How to Tank to Avoid the Padres

Does the new MLB playoff bracket promote losing?

For the first time in baseball’s storied history, there’s a chance that a team with a losing record could win the World Series. Magical, isn’t it?

On the surface, there’s nothing too crazy about the new MLB playoffs bracket. In the first round (which they are calling the Wild Card Series) we’ll see 1/8, 2/7, 3/6, and 4/5 matchups in best-of-three matchups all at the home team’s stadium. After that round, there’s no reseeding — things will pick up exactly like the Divisional Series format that we’ve seen in years past. Give it a look below.

If the opening round goes chalk, we get the MLB playoffs we’re used to seeing. The best division winner gets the best team that didn’t win their division, and the other two division winners face off.

So what’s the problem?

 

Why Bother with a Bracket?

 

I know that you want to argue about the possibility of a 100-win team losing to a team with a sub-.500 record. But put a pin in that. In fact, put a pin in baseball altogether.

When we talk brackets, it’s hard not to talk about the NCAA basketball tournament. What that tournament seems to understand about itself is that it has two different parts doing two different things well. The first weekend of the tournament lets casual fans catch up with which teams and players are fun to watch and leans hard into chaos. Dozens of teams that have no real chance of winning the entire tournament play games that are worth watching because the stakes are just so high. We don’t have to believe that any team can win the tournament. We just have to accept that any team can lose. By the second weekend, though, everything is different. At that point, we do have to at least consider that any of the last 16 teams could win, even if it’s unlikely. In the end, we’re not supposed to believe that the best team won, just that the winner earned it.

What differentiates the NCAA tournament from a rock-paper-scissors tournament is that some teams are much, much better than others. The best teams win more than 80 percent of their regular-season games and expect to advance to the Sweet 16. The same thing generally holds true in the NBA playoffs: the top teams almost invariably win about 75 percent of their games in the regular season, and it’s big deal when they lose a series to a true underdog. The opening rounds exist to get casual fans up to speed while the best teams beat up on inferior foes, and later on, the top seeds face off with the title within sight. Early on, the seven-game series protects the top seeds, and later it means we have more basketball to watch. It’s great.

So, let’s go back to that pin we put on baseball. What’s different? In short: it’s that baseball games are way, way more chaotic than basketball. From 2015-2019, just 13 teams won even 60 percent of their games. That’s roughly a quarter of playoff teams over the past five years. By comparison, 39 NBA teams won at least 60 percent of their games over the last five full seasons, almost exactly half of those that made the playoffs. We can trust the best basketball teams to beat a .500 team in a playoff series. We can’t trust anything to happen in baseball.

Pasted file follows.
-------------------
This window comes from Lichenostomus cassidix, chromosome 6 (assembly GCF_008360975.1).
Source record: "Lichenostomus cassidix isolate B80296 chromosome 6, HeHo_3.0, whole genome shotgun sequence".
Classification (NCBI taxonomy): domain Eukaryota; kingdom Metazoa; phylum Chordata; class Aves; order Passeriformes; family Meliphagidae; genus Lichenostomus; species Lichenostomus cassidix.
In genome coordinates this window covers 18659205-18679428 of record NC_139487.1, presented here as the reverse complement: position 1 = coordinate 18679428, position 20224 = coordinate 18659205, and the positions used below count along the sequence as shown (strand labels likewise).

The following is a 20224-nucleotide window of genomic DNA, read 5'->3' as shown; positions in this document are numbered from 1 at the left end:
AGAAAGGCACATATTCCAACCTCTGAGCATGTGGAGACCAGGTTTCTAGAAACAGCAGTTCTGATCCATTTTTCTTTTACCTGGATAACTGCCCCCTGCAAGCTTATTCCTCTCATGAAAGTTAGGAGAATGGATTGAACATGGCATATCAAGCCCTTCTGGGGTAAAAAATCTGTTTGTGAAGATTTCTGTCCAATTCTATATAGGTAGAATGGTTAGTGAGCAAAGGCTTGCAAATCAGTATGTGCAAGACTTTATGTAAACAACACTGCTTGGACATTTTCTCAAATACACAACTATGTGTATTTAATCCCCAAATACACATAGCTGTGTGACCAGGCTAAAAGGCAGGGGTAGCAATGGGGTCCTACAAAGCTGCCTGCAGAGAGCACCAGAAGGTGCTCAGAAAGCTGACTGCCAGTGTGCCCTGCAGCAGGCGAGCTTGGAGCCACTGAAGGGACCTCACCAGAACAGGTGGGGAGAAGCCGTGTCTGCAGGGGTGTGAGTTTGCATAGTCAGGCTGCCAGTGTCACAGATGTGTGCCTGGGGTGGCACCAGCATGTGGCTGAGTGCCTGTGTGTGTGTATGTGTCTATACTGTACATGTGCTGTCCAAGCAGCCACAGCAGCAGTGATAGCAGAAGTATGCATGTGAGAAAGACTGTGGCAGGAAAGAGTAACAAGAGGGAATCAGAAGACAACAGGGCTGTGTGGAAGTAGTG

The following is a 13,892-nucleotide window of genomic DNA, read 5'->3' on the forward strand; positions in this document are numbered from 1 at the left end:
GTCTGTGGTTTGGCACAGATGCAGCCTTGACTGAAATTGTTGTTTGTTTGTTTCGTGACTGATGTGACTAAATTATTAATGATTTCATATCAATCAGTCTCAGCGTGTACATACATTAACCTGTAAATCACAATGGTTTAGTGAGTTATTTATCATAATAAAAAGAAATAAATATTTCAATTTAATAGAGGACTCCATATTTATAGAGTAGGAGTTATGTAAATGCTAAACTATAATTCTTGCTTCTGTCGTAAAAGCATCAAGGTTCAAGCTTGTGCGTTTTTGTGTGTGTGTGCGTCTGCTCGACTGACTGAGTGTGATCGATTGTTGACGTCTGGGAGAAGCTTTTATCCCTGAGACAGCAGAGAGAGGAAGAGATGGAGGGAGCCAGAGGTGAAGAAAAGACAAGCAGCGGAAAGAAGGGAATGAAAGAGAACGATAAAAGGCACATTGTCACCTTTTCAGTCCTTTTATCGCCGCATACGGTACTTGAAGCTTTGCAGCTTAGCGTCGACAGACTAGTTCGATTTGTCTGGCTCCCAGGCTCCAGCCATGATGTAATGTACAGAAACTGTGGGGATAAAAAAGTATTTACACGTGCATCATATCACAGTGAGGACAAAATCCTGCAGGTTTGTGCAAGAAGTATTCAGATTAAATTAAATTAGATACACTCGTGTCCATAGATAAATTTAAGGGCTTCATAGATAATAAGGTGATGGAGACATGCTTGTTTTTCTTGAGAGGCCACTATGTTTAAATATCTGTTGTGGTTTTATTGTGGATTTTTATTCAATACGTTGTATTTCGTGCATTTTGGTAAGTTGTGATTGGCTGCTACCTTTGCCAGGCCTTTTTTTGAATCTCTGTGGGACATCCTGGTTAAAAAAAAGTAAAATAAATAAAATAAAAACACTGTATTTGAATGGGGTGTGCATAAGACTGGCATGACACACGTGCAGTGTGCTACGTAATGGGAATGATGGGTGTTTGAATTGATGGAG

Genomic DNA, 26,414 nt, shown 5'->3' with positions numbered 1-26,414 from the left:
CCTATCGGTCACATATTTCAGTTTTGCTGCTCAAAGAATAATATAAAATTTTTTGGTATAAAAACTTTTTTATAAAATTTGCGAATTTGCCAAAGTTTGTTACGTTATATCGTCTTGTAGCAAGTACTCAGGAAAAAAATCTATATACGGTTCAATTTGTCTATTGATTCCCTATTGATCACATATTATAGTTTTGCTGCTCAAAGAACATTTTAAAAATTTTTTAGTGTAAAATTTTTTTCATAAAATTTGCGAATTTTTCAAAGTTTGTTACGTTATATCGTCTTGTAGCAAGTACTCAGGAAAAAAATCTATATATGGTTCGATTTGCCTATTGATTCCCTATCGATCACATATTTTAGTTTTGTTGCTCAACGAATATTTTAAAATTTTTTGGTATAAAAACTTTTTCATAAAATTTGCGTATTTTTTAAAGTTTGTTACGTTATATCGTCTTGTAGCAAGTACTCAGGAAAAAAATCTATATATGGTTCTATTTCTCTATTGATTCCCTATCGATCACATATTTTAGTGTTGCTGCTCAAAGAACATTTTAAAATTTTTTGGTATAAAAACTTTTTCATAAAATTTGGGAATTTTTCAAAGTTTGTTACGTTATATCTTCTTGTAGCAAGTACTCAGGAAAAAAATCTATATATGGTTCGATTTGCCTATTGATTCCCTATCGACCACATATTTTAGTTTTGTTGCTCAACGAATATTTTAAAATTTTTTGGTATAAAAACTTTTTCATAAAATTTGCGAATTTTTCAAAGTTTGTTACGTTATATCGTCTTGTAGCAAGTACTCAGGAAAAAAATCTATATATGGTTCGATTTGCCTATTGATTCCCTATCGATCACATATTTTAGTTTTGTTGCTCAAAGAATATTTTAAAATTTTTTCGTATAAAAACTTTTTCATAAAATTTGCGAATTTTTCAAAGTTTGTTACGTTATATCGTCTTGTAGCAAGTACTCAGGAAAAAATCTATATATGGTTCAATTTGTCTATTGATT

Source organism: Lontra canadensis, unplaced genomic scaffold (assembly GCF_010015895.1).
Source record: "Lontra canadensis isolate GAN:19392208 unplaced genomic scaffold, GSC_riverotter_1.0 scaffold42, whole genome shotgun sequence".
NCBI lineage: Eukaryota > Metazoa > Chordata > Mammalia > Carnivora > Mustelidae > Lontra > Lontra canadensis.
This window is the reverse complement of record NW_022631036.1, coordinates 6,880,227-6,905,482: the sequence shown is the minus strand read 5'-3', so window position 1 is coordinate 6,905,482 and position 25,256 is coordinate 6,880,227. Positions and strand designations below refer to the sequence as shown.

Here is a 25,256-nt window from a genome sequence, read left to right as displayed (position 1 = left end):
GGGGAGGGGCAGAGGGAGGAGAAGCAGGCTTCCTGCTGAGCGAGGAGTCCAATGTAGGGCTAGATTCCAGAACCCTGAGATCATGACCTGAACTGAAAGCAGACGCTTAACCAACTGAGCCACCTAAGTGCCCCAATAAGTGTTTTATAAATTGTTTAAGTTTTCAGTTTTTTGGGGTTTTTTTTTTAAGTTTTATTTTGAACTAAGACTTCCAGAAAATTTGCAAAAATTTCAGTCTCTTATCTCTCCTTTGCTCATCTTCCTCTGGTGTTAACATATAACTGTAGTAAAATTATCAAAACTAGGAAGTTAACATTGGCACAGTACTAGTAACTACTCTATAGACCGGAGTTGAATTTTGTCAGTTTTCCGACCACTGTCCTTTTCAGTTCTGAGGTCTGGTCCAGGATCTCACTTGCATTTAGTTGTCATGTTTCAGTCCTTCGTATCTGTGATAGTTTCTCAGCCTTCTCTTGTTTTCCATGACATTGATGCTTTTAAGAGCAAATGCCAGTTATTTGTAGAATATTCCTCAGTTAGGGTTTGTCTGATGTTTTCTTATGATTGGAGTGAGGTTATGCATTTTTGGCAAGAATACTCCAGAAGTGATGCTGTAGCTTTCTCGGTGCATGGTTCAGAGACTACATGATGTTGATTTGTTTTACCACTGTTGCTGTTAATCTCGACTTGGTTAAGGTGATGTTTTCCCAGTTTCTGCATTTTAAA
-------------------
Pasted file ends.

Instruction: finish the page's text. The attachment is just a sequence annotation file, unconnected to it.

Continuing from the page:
That’s been the best reason not to expand the playoffs in years past. When the gap between a division winner and a .500 team is about as big as between a 7-seed and a 10-seed in the NCAA tournament, there’s just no reason to give mediocre teams a chance. If we’re to believe that the World Series is earned, we have to eliminate the possibility that a team with a losing record is functionally a few dice rolls away from winning it.

So why bother with a bracket?

Well, people like brackets.

 

Is Best-of-Three the Worst?

Since the announcement of the expanded playoffs, not knowing that baseball has as much parity as it does has been a great way for Online Dudes to show off that they don’t watch regular-season baseball. Just pick any number of the responses to this tweet.

I’m using Dan Szymborski as an example because I know that he, the person who creates ZiPS projections each year, knows something about probability. And I agree with him in principle. Creating a world where the Dodgers could fail to roll at least three twice in a row and be eliminated is transparently stupid. But I’m skeptical of how much limiting the first round to three games would matter. Even a seven-game series is unpredictable — adding on a few more chances for a marginally better team to win won’t change much.

Let’s do some back-of-the-napkin math to show why. I’m going to simplify things a little bit here: using a .500 team (81-win pace) and a .600 (97-win pace) team as an example, let’s assume that the better team wins a game about 55% of the time (I’m averaging their win probabilities, which is probably wrong but won’t affect the results much). The odds of the better team winning a best-of-three series is about 57.5%, but those odds increase only slightly in a five-game series to 59.3% and to 60.8% in a seven-game series. I’ve computed these probabilities by hand; for a Monte Carlo-simulation approach that gets to about the same conclusion, check out Kenneth Tay’s work at Statistical Odds & Ends.

Guaranteeing division winners home-field advantage for all three games this year maybe further levels flattens the odds. Despite some early indications that home-field advantage had disappeared in 2020, the “home” team has so far won more than 55% of games this year. There’s definitely some pollution in that stat with a handful of makeup doubleheaders where teams have been the “home” team on the road, but our data is still isn’t far from baseball’s historic .530 home-field advantage. So in the first round, a team that won 10% more games in the regular season probably wins 60% of the time, which is about as often as we’d expect them to win a five-game or seven-game series at a neutral site.

In other words: it doesn’t really matter the setup of the new Wild Card round. Its existence in any form is the issue.

 

Does Seeding Help the Better Teams?

 

So, it seems like we’re barreling toward a playoff likely to be defined by chaos. At least it’s going to be equally chaotic for everyone, right?

Right?

Because this year’s playoffs function like an expansion of the old system rather than something designed on purpose to avoid strange outcomes, it carries on the previous system’s great flaw of ignoring a team’s record in favor of benefiting division winners. And this made a great deal of sense. It wasn’t until 1994 that the MLB allowed teams that didn’t win their division into the postseason, a move that mirrored changes in the NFL playoffs. The MLB didn’t steal the NFL’s reseeding setup. And I can’t believe I’m writing this, but this element is what makes the NFL playoffs better than the MLB’s.